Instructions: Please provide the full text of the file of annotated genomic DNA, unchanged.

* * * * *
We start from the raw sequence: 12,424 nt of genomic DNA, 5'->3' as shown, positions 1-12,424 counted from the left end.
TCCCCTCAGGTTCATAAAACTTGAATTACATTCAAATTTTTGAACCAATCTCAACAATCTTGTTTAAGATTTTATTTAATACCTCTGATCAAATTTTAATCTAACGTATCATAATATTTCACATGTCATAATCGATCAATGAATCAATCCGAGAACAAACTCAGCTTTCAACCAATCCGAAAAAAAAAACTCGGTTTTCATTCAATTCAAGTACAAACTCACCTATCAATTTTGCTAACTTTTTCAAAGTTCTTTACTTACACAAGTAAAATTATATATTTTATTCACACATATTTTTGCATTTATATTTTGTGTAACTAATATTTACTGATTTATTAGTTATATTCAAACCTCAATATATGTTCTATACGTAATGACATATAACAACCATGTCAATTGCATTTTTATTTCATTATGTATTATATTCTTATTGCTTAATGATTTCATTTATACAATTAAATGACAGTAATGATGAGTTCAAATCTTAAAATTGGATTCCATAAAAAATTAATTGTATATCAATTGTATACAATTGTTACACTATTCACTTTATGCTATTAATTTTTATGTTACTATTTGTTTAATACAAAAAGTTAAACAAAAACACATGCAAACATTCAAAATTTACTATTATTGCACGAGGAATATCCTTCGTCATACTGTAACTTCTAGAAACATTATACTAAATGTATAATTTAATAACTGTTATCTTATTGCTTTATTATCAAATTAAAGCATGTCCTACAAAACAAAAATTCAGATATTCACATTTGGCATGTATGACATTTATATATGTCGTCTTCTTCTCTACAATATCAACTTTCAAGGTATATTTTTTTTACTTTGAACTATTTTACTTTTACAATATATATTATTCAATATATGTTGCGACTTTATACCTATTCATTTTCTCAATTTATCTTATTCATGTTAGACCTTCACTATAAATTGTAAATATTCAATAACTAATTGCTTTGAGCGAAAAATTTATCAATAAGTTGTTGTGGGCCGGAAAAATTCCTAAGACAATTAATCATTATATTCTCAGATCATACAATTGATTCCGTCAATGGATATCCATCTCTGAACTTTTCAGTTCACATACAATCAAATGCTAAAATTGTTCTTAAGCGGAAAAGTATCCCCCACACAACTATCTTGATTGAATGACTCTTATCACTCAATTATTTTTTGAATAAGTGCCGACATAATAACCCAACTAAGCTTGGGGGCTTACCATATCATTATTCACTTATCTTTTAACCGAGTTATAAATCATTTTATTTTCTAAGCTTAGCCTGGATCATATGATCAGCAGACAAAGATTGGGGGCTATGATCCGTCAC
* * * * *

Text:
We start from the raw sequence: 12,424 nt of genomic DNA, 5'->3' as shown, positions 1-12,424 counted from the left end.
TCCCCTCAGGTTCATAAAACTTGAATTACATTCAAATTTTTGAACCAATCTCAACAATCTTGTTTAAGATTTTATTTAATACCTCTGATCAAATTTTAATCTAACGTATCATAATATTTCACATGTCATAATCGATCAATGAATCAATCCGAGAACAAACTCAGCTTTCAACCAATCCGAAAAAAAAAACTCGGTTTTCATTCAATTCAAGTACAAACTCACCTATCAATTTTGCTAACTTTTTCAAAGTTCTTTACTTACACAAGTAAAATTATATATTTTATTCACACATATTTTTGCATTTATATTTTGTGTAACTAATATTTACTGATTTATTAGTTATATTCAAACCTCAATATATGTTCTATACGTAATGACATATAACAACCATGTCAATTGCATTTTTATTTCATTATGTATTATATTCTTATTGCTTAATGATTTCATTTATACAATTAAATGACAGTAATGATGAGTTCAAATCTTAAAATTGGATTCCATAAAAAATTAATTGTATATCAATTGTATACAATTGTTACACTATTCACTTTATGCTATTAATTTTTATGTTACTATTTGTTTAATACAAAAAGTTAAACAAAAACACATGCAAACATTCAAAATTTACTATTATTGCACGAGGAATATCCTTCGTCATACTGTAACTTCTAGAAACATTATACTAAATGTATAATTTAATAACTGTTATCTTATTGCTTTATTATCAAATTAAAGCATGTCCTACAAAACAAAAATTCAGATATTCACATTTGGCATGTATGACATTTATATATGTCGTCTTCTTCTCTACAATATCAACTTTCAAGGTATATTTTTTTTACTTTGAACTATTTTACTTTTACAATATATATTATTCAATATATGTTGCGACTTTATACCTATTCATTTTCTCAATTTATCTTATTCATGTTAGACCTTCACTATAAATTGTAAATATTCAATAACTAATTGCTTTGAGCGAAAAATTTATCAATAAGTTGTTGTGGGCCGGAAAAATTCCTAAGACAATTAATCATTATATTCTCAGATCATACAATTGATTCCGTCAATGGATATCCATCTCTGAACTTTTCAGTTCACATACAATCAAATGCTAAAATTGTTCTTAAGCGGAAAAGTATCCCCCACACAACTATCTTGATTGAATGACTCTTATCACTCAATTATTTTTTGAATAAGTGCCGACATAATAACCCAACTAAGCTTGGGGGCTTACCATATCATTATTCACTTATCTTTTAACCGAGTTATAAATCATTTTATTTTCTAAGCTTAGCCTGGATCATATGATCAGCAGACAAAGATTGGGGGCTATGATCCGTCAC